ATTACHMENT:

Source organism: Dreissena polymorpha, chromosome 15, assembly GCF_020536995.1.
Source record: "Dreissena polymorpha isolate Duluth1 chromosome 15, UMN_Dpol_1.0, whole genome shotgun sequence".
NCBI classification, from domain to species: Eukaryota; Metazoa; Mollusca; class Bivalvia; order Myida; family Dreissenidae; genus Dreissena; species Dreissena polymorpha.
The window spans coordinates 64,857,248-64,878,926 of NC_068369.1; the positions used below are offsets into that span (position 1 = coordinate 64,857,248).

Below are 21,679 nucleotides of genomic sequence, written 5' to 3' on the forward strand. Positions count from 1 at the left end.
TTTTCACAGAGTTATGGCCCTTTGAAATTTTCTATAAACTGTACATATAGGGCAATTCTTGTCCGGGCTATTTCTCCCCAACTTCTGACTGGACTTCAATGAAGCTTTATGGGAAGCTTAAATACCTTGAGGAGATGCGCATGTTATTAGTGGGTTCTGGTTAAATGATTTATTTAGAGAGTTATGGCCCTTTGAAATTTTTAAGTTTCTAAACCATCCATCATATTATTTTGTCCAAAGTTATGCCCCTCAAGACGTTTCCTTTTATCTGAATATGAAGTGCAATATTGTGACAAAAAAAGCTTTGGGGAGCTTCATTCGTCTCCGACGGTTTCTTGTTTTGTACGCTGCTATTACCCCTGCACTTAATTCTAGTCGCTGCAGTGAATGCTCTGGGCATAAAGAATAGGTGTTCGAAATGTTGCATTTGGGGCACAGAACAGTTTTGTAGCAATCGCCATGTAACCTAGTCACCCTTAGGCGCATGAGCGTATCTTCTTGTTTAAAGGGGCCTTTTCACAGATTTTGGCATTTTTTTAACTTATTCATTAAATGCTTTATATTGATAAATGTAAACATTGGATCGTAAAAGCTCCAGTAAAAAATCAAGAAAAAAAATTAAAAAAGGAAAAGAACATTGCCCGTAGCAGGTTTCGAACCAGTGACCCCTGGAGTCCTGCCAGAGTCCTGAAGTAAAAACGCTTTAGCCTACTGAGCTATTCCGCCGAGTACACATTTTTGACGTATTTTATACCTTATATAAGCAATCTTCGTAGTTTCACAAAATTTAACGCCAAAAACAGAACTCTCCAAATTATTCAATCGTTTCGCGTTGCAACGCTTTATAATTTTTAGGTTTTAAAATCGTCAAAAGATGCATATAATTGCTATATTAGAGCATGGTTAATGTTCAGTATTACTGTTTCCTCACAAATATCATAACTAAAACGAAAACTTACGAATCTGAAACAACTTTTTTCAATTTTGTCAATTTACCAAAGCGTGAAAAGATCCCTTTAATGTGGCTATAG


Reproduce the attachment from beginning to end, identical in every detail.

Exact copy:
Source organism: Dreissena polymorpha, chromosome 15, assembly GCF_020536995.1.
Source record: "Dreissena polymorpha isolate Duluth1 chromosome 15, UMN_Dpol_1.0, whole genome shotgun sequence".
NCBI classification, from domain to species: Eukaryota; Metazoa; Mollusca; class Bivalvia; order Myida; family Dreissenidae; genus Dreissena; species Dreissena polymorpha.
The window spans coordinates 64,857,248-64,878,926 of NC_068369.1; the positions used below are offsets into that span (position 1 = coordinate 64,857,248).

Below are 21,679 nucleotides of genomic sequence, written 5' to 3' on the forward strand. Positions count from 1 at the left end.
TTTTCACAGAGTTATGGCCCTTTGAAATTTTCTATAAACTGTACATATAGGGCAATTCTTGTCCGGGCTATTTCTCCCCAACTTCTGACTGGACTTCAATGAAGCTTTATGGGAAGCTTAAATACCTTGAGGAGATGCGCATGTTATTAGTGGGTTCTGGTTAAATGATTTATTTAGAGAGTTATGGCCCTTTGAAATTTTTAAGTTTCTAAACCATCCATCATATTATTTTGTCCAAAGTTATGCCCCTCAAGACGTTTCCTTTTATCTGAATATGAAGTGCAATATTGTGACAAAAAAAGCTTTGGGGAGCTTCATTCGTCTCCGACGGTTTCTTGTTTTGTACGCTGCTATTACCCCTGCACTTAATTCTAGTCGCTGCAGTGAATGCTCTGGGCATAAAGAATAGGTGTTCGAAATGTTGCATTTGGGGCACAGAACAGTTTTGTAGCAATCGCCATGTAACCTAGTCACCCTTAGGCGCATGAGCGTATCTTCTTGTTTAAAGGGGCCTTTTCACAGATTTTGGCATTTTTTTAACTTATTCATTAAATGCTTTATATTGATAAATGTAAACATTGGATCGTAAAAGCTCCAGTAAAAAATCAAGAAAAAAAATTAAAAAAGGAAAAGAACATTGCCCGTAGCAGGTTTCGAACCAGTGACCCCTGGAGTCCTGCCAGAGTCCTGAAGTAAAAACGCTTTAGCCTACTGAGCTATTCCGCCGAGTACACATTTTTGACGTATTTTATACCTTATATAAGCAATCTTCGTAGTTTCACAAAATTTAACGCCAAAAACAGAACTCTCCAAATTATTCAATCGTTTCGCGTTGCAACGCTTTATAATTTTTAGGTTTTAAAATCGTCAAAAGATGCATATAATTGCTATATTAGAGCATGGTTAATGTTCAGTATTACTGTTTCCTCACAAATATCATAACTAAAACGAAAACTTACGAATCTGAAACAACTTTTTTCAATTTTGTCAATTTACCAAAGCGTGAAAAGATCCCTTTAATGTGGCTATAG